https://phys.org/news/2017-06-thwaites- ... ickly.html
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Re: Abrupt Climate Change

Unread postby Tanada » Sat 02 Feb 2019, 19:21:05

What people are failing to grasp is water terminating glaciers are only stable when they are resting on submerged land. When they pull back from the ridge/sill that keeps them stable they begin shedding icebergs at a greatly accelerated rate, limited mostly by how quickly the new bergs can float away from the new face and let the warmer sea water reach and erode it further. Sure, its not like firing a rocket, but you only have to look at what is taking place in Alaska and Greenland where water terminating glaciers are in rapid ret5reat to understand what is on the cusp of happening in Antarctica as well. Thwaites and Pine Island glaciers are both stable on sills ATM, but once they retreat off of them it is literally scores of miles of very deep basin filled with ice behind the sill.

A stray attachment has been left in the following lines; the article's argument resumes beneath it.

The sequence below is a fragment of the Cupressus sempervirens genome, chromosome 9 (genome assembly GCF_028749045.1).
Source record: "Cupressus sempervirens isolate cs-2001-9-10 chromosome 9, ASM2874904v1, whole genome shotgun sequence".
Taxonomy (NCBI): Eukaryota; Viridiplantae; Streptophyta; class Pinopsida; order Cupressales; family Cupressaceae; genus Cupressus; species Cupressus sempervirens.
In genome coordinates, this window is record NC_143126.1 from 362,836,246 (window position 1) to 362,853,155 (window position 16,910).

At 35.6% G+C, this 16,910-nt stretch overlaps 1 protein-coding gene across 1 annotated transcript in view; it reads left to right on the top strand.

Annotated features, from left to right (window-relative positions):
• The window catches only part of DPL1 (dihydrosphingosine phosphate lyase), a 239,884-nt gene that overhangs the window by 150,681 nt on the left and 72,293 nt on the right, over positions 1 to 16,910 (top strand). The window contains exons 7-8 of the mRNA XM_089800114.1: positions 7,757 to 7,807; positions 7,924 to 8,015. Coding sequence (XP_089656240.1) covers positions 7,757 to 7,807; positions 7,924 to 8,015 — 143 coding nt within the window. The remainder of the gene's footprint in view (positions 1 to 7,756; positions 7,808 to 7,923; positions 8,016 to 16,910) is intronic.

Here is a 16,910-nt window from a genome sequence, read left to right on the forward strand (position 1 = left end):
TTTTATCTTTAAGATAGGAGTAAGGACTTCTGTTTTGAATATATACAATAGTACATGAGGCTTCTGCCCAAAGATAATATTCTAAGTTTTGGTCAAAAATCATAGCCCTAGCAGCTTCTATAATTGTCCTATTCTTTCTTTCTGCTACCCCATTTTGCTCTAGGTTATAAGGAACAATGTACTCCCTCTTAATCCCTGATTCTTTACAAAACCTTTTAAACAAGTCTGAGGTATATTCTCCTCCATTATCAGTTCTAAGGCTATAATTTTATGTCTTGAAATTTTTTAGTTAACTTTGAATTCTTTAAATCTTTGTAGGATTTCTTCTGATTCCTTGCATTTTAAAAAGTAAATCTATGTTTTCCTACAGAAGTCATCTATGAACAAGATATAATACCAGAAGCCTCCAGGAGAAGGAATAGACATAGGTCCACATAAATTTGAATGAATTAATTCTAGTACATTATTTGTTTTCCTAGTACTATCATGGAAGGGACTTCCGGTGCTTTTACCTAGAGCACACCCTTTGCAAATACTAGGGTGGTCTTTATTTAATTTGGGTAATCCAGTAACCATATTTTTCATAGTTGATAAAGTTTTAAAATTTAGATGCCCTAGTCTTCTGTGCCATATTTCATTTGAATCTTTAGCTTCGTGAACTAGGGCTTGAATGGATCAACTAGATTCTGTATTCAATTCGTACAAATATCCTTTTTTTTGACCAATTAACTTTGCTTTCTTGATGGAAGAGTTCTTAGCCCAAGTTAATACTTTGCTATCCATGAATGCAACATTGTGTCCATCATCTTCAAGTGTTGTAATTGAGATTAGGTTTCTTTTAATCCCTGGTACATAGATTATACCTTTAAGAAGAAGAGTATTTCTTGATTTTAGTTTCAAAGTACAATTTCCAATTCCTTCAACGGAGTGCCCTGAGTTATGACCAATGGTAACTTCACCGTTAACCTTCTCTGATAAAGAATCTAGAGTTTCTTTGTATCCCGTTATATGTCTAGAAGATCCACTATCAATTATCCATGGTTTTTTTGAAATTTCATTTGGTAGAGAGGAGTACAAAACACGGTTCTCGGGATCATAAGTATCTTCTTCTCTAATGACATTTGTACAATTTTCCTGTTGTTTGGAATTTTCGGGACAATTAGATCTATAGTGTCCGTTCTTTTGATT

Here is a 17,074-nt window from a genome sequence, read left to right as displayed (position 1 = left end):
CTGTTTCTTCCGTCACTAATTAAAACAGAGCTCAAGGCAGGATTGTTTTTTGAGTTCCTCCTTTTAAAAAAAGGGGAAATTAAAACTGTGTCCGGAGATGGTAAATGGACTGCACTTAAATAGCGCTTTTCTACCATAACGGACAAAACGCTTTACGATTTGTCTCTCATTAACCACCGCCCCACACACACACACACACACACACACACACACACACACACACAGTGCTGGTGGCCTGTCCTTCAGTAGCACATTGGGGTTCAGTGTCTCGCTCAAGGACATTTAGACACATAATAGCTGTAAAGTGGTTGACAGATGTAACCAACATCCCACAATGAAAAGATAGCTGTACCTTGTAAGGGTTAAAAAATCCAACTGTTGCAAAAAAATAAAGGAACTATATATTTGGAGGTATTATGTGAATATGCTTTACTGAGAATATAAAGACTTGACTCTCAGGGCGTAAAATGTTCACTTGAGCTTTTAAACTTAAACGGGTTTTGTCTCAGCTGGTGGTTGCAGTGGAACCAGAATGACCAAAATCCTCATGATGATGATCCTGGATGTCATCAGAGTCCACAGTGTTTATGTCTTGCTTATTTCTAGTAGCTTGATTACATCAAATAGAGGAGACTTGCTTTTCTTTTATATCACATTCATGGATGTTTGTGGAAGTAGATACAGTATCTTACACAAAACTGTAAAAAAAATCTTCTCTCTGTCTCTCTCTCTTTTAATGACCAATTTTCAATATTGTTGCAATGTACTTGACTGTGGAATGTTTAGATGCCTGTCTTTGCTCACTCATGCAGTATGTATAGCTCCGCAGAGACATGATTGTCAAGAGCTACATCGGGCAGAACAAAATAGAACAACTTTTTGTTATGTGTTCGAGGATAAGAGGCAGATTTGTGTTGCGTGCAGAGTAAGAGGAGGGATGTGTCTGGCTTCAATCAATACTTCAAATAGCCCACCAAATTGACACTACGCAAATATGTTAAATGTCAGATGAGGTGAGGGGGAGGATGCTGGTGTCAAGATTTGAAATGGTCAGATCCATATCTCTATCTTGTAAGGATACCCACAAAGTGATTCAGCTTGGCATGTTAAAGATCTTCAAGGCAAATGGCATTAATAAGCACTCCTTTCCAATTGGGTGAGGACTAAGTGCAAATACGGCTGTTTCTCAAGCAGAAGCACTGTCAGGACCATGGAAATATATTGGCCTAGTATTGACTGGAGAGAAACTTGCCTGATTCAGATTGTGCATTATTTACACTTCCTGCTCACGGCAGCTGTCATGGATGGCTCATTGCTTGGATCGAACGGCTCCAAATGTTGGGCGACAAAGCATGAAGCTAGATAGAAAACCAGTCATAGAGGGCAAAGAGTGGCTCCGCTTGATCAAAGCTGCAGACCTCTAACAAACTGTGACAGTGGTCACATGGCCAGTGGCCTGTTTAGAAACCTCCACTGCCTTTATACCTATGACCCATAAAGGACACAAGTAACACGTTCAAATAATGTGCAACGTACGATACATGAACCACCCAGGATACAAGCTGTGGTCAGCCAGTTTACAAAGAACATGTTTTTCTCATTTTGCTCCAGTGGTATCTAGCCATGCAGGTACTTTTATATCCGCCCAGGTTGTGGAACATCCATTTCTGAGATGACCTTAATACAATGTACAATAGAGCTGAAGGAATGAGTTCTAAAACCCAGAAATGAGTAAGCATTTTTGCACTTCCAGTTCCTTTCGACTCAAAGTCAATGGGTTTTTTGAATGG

Ice is mechanically weak in air, at a height of about 250-300 feet above sea level it becomes unstable and sheers off into bergs. Sitting on the sill stabilizes the base, take away that stability and the dynamics change, radically and rapidly.
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Re: Abrupt Climate Change

Unread postby vtsnowedin » Sat 02 Feb 2019, 19:27:44

What? Are you telling me that otherwise ethical scientists would phrase the results of their research in the most flamboyant terms in hopes of securing continued funding for next years expedition complete with a couple of nubile young grad students?
I've never heard of such a thing. :lol:
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Re: Thwaites Glacier